Git post merge hook to be notified when important/notable files change Jul 29

Most of us work in projects where other devs screw up our code and introduce unintentional bugs. The right way to fix this is to have lots of integration/unit tests to catch them when they happen. However, sometimes you may not have all the integration tests you need. I wrote this git merge hook to be notified whenever I update my local repo and if any notable files have changed.

The .git/hooks/post-merge file

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#!/usr/bin/env ruby

changed_files = `git diff-tree -r --name-only --no-commit-id ORIG_HEAD HEAD`.lines.map(&:chomp)
tracked_files = File.read("./tracked-files").lines.map(&:chomp)

notable_files = changed_files & tracked_files

if notable_files.empty?
  puts "----------NO NOTABLE CHANGES----------"
  exit(0)
end

puts "----------NOTABLE CHANGES:----------"
puts notable_files.join("\n")
puts "----------------------------------------"

system("git diff ORIG_HEAD HEAD -- #{notable_files.join(" ")}")

This expects you to have a file called “tracked-files” at the root of your repo.

Sample tracked-files

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app/controllers/application_controller.rb
app/controllers/myawesome_controller.rb

A better throttler? Nov 6

In a previous post I wrote a simple throttler using channels. On karlseguin’s suggestion, I reimplemented it using sync.Cond. You can check it out at https://bitbucket.org/utils/sync2.

Throttler allows you to restrict a goroutine to a max number of concurrent executions. Think of it as a mutex which allows ‘n’ number of locks to be acquired.

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package sync2

import (
    "sync"
)

//Throttler allows you to restrict a goroutine to a max
//number of concurrent executions. Think of it as a mutex
//which allows 'n' number of locks to be acquired.
type Throttler interface {
    //Lock stops execution and waits if the number of goroutines
    //running has reached the max level of the throttler.
    //It returns the throttler on which it is being called to allow chaining
    //    e.g.
    //    var t= sync2.NewThrottler(10)
    //    func throttledFunc(){
    //      defer t.Lock().Unlock()
    //      ..
    //     }
    Lock() Throttler
    //Unlock releases the throttle on the function/goroutine
    //so other goroutines can continue execution if they were waiting.
    Unlock()
}

type throttler struct {
    l       sync.Locker
    c       *sync.Cond
    running int
    max     int
}

//make sure throttler implements the interface
var _ Throttler = &throttler{}

//NewThrottler creates a throttler which allows you to limit
//the number of concurrent executions of a goroutine or function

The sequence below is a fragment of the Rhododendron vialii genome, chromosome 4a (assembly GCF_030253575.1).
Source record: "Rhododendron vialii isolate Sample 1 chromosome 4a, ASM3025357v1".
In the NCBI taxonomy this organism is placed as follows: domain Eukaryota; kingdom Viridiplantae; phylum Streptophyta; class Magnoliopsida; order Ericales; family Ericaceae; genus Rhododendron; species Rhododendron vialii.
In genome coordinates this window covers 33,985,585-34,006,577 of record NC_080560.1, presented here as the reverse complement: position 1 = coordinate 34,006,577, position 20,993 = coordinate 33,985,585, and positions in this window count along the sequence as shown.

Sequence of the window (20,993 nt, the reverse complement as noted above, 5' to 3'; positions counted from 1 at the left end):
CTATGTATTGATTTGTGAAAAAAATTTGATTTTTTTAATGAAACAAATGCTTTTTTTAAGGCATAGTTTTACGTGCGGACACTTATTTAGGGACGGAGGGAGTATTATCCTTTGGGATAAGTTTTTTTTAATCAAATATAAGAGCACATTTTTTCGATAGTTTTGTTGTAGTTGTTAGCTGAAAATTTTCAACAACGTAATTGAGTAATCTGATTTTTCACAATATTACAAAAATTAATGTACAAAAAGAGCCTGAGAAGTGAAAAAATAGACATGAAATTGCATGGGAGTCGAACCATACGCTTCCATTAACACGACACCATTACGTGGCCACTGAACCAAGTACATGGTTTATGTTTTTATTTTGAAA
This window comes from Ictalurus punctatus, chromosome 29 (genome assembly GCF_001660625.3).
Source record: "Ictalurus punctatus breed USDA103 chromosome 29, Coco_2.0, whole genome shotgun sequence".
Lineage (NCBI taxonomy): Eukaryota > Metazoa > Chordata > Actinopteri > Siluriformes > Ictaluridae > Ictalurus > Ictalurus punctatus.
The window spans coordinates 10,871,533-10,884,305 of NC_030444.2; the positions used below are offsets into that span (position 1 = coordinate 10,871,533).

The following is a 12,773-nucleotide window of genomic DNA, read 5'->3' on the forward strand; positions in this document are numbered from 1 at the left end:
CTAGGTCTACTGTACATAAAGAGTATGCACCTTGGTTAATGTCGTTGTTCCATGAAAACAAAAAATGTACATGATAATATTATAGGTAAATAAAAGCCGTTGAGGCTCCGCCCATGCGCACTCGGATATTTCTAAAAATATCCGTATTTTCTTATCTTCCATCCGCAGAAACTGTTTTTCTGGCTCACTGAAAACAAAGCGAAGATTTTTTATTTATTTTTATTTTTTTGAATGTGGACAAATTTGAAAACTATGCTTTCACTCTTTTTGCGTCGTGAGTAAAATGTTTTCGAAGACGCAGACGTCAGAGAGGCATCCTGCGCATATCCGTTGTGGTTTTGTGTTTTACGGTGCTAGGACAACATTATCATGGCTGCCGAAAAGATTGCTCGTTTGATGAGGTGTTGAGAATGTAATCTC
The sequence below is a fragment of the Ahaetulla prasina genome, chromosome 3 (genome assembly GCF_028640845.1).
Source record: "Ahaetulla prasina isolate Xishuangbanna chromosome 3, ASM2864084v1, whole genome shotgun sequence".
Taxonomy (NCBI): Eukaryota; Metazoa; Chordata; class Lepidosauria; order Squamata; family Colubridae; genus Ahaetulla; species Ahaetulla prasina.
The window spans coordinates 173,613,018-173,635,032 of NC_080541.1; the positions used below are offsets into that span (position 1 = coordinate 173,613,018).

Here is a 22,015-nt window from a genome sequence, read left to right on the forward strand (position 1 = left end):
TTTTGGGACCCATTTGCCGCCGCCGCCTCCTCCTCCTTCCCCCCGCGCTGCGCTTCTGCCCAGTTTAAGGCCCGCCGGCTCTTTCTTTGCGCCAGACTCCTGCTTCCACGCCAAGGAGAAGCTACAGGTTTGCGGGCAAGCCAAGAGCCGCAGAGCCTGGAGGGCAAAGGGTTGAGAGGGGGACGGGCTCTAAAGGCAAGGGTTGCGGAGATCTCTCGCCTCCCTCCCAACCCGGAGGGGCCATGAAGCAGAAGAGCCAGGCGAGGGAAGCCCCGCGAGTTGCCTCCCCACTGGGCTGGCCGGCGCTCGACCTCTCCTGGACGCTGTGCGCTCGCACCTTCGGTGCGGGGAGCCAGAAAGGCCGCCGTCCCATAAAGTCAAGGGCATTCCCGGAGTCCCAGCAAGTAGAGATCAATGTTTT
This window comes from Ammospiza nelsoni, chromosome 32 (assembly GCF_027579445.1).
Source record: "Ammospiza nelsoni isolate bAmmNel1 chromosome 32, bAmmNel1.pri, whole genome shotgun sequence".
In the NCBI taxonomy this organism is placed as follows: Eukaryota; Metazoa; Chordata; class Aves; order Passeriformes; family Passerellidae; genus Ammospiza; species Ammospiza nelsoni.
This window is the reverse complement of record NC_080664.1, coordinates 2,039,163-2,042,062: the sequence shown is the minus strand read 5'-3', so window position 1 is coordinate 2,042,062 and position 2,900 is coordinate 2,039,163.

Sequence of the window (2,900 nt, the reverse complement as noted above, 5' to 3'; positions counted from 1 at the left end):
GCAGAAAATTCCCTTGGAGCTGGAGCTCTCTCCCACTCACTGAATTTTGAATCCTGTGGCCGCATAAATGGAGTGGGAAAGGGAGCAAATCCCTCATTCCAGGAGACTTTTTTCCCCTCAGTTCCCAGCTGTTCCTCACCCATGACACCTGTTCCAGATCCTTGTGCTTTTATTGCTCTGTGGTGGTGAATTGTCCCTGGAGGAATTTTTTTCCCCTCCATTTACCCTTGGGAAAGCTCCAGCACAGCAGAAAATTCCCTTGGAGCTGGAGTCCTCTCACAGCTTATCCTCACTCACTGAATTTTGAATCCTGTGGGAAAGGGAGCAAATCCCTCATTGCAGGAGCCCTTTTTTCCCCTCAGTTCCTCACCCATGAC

func NewThrottler(max int) Throttler {
    l := &sync.Mutex{}
    c := sync.NewCond(l)
    return &throttler{c: c, max: max, l: l}
}

//Unlock releases the throttle on the function/goroutine
//so other goroutines can continue execution if they were waiting.
func (t *throttler) Unlock() {
    t.l.Lock()
    defer t.l.Unlock()
    t.running--
    //signal one of the waiting goroutines to start executing
    t.c.Signal()
}

//Lock stops execution and waits if the number of goroutines
//running has reached the max level of the throttler.
func (t *throttler) Lock() Throttler {
    t.l.Lock()
    defer t.l.Unlock()

    //wait till we have an empty slot
    for (t.max - t.running) < 1 {
        t.c.Wait() //suspends execution of the calling goroutine
    }

    //now we are running
    t.running++
    return t
}

Simple function throttler in golang Nov 4

Go is fun, I love writing code in go. I am rewriting the whole backend for http://www.websrvr.in/ using go and am loving every moment of it. Here is a small throttler I wrote to throttle goroutines in my code. The simplicity of this blows my mind, In another language I would have to bend over backwards to get this done.

Play with it in Go playground

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package main

import (
    "fmt"
    "sync"
    "time"
)

//start of throttler
type Throttler chan bool

func NewThrottler(n int) Throttler {
    return make(chan bool, n)
}

func (t Throttler) Fill() Throttler {
    t <- true
    fmt.Print("+") //for demo
    return t
}

func (t Throttler) Drain() {
    <-t
    fmt.Print("-") //for demo
}

//end of throttler
//this is all the code you need.
//Also remove the fmt.Print statements if you want to use this in your code

func main() {
    //creates a throttler which runs a maximum of 2 routines concurrently
    t := NewThrottler(2)

    //demo code
    st := time.Now()
    wg := &sync.WaitGroup{}
    for i := 0; i < 10; i++ {
        wg.Add(1)
        go func() {
            //used to throttle
            defer wg.Done()
            defer t.Fill().Drain()
            fmt.Print("W")
            time.Sleep(1 * time.Millisecond) //to simulate work
        }()
    }

    wg.Wait()
    fmt.Println("\nTime to finish:", time.Now().Sub(st))
}

//Output
//+W+W--+W+W--+W+W--+W+W--+W+W--
//Time to finish: 5.756916ms